Any person who has spent enough time overseas will notice that Easter Sunday nearly always coincides with Pesach. This is because the date of Easter is calculated using the identical equation mandated by the Talmud in Tractate Rosh Hashanah for calculating when to create a leap year: The date of Easter according to the Catholic and Protestant Churches is the first Sunday after the full Moon that occurs on or after the spring equinox. If the full Moon falls on a Sunday then Easter is the next Sunday. The only time that Easter does not fall on Pesach is when Pesach falls one month later than it should because of the drifting of the calendar of Hillel II. In 5784, while Jews will be celebrating Pesach on April 22, the Christians will be celebrating Easter almost one month earlier, on March 31.
The problem is that as far as the Talmud is concerned, the Christians have it right and the Jews have it wrong. Sometimes we are celebrating Pesach one month later than we should. This is an embarrassment. Because of the darkness of the night of our exile, we are not celebrating Pesach in the spring. The solution is the reinstatement of the Sanhedrin and a return to human determination of leap years. We do not have to wait for the Messiah. The reinstatement of the Sanhedrin is not contingent upon redemption. Its creation hinges on a modicum of Jewish unity. If we can overcome the petty political and religious issues that divide us, then we can turn night into day.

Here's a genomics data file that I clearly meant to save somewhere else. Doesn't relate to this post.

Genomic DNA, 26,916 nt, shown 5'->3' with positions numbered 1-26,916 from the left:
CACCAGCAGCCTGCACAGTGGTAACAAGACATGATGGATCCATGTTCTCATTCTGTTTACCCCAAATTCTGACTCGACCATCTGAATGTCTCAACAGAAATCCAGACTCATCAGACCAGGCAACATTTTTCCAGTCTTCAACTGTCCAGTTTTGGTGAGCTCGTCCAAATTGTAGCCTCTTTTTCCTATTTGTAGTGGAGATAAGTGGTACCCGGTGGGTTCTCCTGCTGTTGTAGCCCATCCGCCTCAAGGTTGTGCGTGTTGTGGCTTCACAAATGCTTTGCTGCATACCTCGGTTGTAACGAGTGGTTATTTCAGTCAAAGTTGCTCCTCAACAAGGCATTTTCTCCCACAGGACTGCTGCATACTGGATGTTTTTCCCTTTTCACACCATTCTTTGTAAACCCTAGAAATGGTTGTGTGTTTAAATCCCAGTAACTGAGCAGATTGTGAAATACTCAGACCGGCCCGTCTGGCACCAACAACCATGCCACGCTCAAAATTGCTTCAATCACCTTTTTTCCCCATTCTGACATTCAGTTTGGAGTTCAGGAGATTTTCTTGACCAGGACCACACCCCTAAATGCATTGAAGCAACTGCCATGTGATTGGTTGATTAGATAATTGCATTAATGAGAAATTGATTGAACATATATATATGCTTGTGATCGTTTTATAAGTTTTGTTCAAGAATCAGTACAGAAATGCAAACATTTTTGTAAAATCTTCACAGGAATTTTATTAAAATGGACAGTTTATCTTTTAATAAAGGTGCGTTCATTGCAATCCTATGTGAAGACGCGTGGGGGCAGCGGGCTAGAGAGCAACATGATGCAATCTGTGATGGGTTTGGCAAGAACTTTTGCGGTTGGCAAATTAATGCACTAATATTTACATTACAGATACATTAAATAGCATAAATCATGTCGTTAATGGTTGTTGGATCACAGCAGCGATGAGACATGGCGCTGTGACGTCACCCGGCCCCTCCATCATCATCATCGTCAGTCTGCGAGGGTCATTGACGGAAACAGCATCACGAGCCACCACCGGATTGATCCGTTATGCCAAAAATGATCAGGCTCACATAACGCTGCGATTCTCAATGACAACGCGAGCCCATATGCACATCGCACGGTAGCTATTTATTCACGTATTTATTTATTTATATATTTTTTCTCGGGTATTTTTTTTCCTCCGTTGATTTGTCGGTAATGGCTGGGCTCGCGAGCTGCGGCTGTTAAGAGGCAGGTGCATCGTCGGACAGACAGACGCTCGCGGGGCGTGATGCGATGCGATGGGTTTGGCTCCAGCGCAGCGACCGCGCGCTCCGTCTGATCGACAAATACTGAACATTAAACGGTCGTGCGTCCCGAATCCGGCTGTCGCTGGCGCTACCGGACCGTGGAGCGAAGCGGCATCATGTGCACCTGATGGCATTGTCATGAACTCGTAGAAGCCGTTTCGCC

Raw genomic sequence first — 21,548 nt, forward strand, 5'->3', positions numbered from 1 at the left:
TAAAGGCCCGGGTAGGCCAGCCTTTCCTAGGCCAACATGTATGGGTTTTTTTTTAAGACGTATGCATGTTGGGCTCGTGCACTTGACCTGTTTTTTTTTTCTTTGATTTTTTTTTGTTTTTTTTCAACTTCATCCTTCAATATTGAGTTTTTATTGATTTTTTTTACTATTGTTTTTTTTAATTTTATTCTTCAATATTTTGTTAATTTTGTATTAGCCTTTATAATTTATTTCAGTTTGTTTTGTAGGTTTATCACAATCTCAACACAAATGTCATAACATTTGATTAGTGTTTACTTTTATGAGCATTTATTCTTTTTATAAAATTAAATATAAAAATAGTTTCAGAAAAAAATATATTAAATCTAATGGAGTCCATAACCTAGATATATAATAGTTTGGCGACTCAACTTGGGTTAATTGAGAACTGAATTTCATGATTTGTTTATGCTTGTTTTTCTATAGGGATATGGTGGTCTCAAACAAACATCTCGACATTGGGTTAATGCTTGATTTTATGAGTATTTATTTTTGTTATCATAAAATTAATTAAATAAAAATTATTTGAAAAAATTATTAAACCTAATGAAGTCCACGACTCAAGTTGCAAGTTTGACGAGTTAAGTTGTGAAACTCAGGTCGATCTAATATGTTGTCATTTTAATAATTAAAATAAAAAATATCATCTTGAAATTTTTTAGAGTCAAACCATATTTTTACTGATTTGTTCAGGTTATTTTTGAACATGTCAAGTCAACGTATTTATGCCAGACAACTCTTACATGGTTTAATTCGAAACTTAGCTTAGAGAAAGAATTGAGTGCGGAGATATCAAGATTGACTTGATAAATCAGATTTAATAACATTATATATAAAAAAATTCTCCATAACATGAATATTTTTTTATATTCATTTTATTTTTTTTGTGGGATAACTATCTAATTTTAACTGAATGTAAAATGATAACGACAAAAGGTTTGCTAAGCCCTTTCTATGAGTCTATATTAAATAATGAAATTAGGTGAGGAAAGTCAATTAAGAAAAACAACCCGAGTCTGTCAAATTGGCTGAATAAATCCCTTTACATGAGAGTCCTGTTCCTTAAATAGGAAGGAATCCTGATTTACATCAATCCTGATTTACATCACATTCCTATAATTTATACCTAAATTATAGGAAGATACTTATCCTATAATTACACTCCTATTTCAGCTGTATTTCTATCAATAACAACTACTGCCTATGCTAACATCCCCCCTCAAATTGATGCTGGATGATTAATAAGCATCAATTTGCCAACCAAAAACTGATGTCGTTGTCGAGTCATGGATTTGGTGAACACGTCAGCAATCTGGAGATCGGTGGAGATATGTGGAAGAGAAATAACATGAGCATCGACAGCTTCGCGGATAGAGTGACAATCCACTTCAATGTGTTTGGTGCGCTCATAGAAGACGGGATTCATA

Ari Sacher, Moreshet, 5782
Please daven for a Refu’a Shelema for Yechiel ben Shprintza, Geisha bat Sara, Hila bat Miriam and Batya Sarah bat Hinda Leah.
 In Israel, Shemini Atzeret is bundled together with Simchat Torah.
 The fifteenth day of a lunar month corresponds to a full moon.
 The joint dependence of the Jewish calendar on both the sun and the moon transforms it into a hybrid “lunisolar” calendar.
 This is why our Hebrew birthdays and our Gregorian birthdays usually coincide every nineteen years.
 19 solar years – 228 synodic months – (7 x 30)